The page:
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  1. #41
    "Everything in its place" fill's Avatar
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    Quote Originally Posted by Victor View Post
    One of the greatest Presidents of the USA, Dwight D. Eisenhower, in his last speech to the nation warned us of the military/industrial complex.

    And here am I, simply repeating his last warning to the nation, and you scoff at me.
    Cool. I miss the 50s as well.

    My case may be an anomaly, unless you don't believe those exist.
    "Poor bastard. Wait 'till he sees the bats. "
    enneagram - 7/5/3

  2. #42
    Senior Member Little_Sticks's Avatar
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    Quote Originally Posted by Stevo View Post
    Um, no. The statements "Every INFP thinks that they are untypeable" and "Every person who thinks they are untypeable is INFP" are not congruent and never will be.
    Exactly. Glad I'm not the only one who saw that.

    Quote Originally Posted by Edgar View Post
    More than half of the world never heard of MBTI. And more than half of the people that heard of MBTI have no friggin clue on how it works.
    Yeah. You're right. I just think it's kind of dumb that anyone who says they can't be typed gets cast as an INFP. But then it's kind of hard to tell if people are just joking when they say that or if they take it seriously. I realize this is kind of a social game for some people so maybe it's also like an experiment, but it just screams constructive criticism to point it out. It would be like if I created a two-type system and put myself in one type and everyone else in the other type just because they all think they can be both types whereas I might think I can only be one type. This is bad design though because it's completely dependent on what one person accepts as absolute truth for themselves and others and casts that onto their type, thereby affecting the other types by automatic and logically incorrect default. By doing this the observation of other types (other than INFP in this case) deeming themselves un-typable automatically becomes impossible without really knowing if it is impossible, it's logically implied and assumed to be true that other types can't see themselves as un-typable. Now if you want to distinguish between these characteristics then another typology system might be in order, or perhaps an addendum to MBTI to account for this in each type. Otherwise it's nothing more than joke fodder if assuming it to be true automatically affects the other types. This could be solved by categorizing that all types can think they are typable and un-typable. Then there is no room for error, even if what you say might be true.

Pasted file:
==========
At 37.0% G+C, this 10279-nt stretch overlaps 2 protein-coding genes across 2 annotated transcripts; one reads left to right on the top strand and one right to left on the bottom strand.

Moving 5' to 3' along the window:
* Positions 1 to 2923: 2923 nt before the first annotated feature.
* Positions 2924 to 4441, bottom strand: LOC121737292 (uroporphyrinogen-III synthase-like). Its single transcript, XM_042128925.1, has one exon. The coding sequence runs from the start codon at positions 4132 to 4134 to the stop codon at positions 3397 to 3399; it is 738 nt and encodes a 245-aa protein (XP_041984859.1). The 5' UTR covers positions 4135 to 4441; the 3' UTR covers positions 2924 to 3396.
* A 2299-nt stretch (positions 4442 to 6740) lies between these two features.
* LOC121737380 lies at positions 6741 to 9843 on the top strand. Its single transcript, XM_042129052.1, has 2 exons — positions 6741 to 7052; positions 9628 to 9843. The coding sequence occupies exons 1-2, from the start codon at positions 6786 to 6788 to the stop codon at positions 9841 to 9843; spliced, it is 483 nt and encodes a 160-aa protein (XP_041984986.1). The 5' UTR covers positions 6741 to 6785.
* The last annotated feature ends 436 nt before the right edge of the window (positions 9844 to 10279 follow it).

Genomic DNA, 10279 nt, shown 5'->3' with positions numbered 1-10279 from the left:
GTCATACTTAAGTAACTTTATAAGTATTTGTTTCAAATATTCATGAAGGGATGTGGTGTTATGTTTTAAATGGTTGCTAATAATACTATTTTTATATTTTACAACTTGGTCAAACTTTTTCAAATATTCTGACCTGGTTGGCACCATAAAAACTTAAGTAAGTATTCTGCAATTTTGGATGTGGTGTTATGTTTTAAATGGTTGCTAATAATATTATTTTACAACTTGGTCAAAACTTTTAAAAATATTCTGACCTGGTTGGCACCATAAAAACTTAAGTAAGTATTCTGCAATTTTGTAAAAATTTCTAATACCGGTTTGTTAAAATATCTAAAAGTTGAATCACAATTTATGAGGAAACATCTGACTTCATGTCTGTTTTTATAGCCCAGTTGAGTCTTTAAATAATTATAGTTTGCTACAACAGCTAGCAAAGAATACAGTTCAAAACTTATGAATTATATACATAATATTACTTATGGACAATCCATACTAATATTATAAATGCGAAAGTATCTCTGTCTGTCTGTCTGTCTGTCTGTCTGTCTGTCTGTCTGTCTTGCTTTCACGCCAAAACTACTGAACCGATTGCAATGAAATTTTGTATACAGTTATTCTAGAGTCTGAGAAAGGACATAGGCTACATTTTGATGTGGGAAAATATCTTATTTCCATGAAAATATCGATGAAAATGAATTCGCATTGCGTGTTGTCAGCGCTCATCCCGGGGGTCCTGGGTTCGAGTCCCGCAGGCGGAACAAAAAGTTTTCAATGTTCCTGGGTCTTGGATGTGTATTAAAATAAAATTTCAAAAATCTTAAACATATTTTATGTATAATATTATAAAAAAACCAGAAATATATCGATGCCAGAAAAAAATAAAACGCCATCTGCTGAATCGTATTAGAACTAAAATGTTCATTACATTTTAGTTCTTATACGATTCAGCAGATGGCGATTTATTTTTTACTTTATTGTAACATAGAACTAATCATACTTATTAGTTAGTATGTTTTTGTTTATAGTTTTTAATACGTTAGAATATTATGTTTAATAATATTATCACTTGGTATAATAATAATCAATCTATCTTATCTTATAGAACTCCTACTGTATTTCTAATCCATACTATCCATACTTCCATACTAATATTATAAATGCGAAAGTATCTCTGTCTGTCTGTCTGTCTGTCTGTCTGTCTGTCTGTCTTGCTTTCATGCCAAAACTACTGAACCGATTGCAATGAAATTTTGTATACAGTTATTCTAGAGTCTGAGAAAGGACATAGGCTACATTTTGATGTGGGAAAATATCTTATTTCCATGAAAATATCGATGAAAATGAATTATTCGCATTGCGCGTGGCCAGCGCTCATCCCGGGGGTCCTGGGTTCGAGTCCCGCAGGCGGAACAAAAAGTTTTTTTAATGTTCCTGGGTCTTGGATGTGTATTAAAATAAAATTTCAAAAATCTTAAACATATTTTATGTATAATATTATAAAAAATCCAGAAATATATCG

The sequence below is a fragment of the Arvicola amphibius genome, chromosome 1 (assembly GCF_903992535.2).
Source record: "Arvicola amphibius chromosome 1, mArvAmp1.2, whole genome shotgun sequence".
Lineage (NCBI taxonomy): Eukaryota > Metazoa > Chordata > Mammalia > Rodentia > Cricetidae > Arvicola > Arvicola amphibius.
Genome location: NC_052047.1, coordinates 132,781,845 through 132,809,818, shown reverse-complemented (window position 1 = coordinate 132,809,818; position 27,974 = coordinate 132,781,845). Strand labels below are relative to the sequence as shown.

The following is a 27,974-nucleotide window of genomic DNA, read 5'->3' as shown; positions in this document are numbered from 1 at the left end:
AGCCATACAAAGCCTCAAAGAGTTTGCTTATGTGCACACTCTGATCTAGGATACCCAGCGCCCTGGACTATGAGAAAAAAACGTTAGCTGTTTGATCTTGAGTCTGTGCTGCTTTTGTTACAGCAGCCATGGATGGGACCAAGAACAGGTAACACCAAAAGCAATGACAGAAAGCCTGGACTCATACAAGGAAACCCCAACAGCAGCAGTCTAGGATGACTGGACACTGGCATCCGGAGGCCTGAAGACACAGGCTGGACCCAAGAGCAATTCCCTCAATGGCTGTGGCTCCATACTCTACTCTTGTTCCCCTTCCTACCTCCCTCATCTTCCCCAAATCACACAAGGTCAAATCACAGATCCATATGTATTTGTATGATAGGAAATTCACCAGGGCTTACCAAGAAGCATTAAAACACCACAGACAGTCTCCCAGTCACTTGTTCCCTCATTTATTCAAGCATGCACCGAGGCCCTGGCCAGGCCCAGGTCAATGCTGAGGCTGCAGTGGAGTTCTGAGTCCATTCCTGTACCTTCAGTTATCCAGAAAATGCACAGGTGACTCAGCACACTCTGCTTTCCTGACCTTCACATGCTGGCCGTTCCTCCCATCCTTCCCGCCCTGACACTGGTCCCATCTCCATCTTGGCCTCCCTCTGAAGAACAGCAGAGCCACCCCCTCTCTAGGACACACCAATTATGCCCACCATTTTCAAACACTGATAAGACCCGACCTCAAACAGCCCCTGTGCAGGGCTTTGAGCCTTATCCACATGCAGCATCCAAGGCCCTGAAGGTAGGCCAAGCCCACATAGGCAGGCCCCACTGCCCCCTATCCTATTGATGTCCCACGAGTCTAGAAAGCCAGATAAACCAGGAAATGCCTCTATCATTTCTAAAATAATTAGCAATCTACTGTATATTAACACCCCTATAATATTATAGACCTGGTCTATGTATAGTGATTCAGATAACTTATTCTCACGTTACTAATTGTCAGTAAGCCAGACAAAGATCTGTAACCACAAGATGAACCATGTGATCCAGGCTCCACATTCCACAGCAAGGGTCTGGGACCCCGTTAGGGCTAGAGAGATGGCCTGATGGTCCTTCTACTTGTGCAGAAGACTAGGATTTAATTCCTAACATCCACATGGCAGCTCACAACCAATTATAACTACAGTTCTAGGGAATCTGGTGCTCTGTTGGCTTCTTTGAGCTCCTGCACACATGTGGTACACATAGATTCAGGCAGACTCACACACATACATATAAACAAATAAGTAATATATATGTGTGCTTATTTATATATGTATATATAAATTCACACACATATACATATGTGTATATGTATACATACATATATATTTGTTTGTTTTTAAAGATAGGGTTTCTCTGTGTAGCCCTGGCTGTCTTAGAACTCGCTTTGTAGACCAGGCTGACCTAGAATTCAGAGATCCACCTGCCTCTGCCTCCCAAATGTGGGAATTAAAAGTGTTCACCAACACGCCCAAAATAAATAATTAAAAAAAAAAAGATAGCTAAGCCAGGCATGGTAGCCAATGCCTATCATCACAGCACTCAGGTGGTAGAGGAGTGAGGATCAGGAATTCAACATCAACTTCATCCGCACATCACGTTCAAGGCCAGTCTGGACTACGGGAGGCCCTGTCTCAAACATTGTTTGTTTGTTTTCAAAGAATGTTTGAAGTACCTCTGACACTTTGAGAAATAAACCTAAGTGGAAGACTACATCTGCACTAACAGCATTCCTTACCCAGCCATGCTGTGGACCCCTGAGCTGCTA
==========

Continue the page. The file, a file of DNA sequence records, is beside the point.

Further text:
*I guess un-typable wasn't a word. Well I just made it one.

  3. #43
    Freshman Member simulatedworld's Avatar
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    Quote Originally Posted by fill View Post
    Why? Because I've willingly made changes to my personality from INFP to INFJ to ENTP, now closer to ENTJ, simply so I can succeed in different areas in life more efficiently.
    No you haven't. "I've learned to understand feelings better" =/= F type; "I've learned to plan and schedule my life better" =/= J type; etc. etc.

    You haven't changed types at all; you just don't know your type because you have no idea how Jungian functions work or what any of this means.

    To start with: Each function is a different overall mindset or attitude regarding the nature of your relationship to reality. You don't just completely redefine your conception of reality at will.

    You may learn to use different skills that are not as natural for you, but this by no means constitutes changing types or switching functional mindsets.

    Quote Originally Posted by fill View Post
    The test is self-fulfilling, and I think it's easy to manipulate it to make it say what you want it to say. I think a test isn't good enough, and that objective analysis of one's life, current relationship with family and friends, behavior, etc. needs to take place for a legitimate assessment of what someone's preferred "type" happens to be.
    Good call. Type tests are garbage. Psychological type is a complex idea that cannot be solved by a 20 minute internet questionnaire.

    The only way to know your type is to study the archetypes and determine which fits you best. You do not change types and your test result means nothing.

    A lot of people seem to think their Jungian type is defined by their test result, as if an INFP = "Someone who got INFP on this internet test." That's absurd. An INFP is someone with a mindset dominated by the cognitive approaches Fi and Ne (with Si and Te in the background.)

    If you don't understand the nature of Fi and Ne, you don't know what an INFP is.

    Quote Originally Posted by fill View Post
    Either way, I can just about mimic any type I damned well pleased to get what I want. After about a month of acting out a type, I simply fall into it and "become it."
    You can pretend to imitate the behaviors that are common to other types, but that isn't "changing types" at all.

    To change type you'd have to completely throw out the values that make up your idea of yourself as a person and your conception of reality and replace them with totally different ones.

    That's a far cry from just imitating other people's behaviors. Clearly you haven't yet learned that type is about mindset, value system and subconscious motivation--not surface action.

    Quote Originally Posted by fill View Post
    The fact that I can reprogram how I behave in a matter of weeks makes this indicator less and less useful as a source of insight to how I act and more as a tool to identify my behavior and manipulate it.

    Who else has this problem?
    Other people who don't know wtf Jungian typology is about.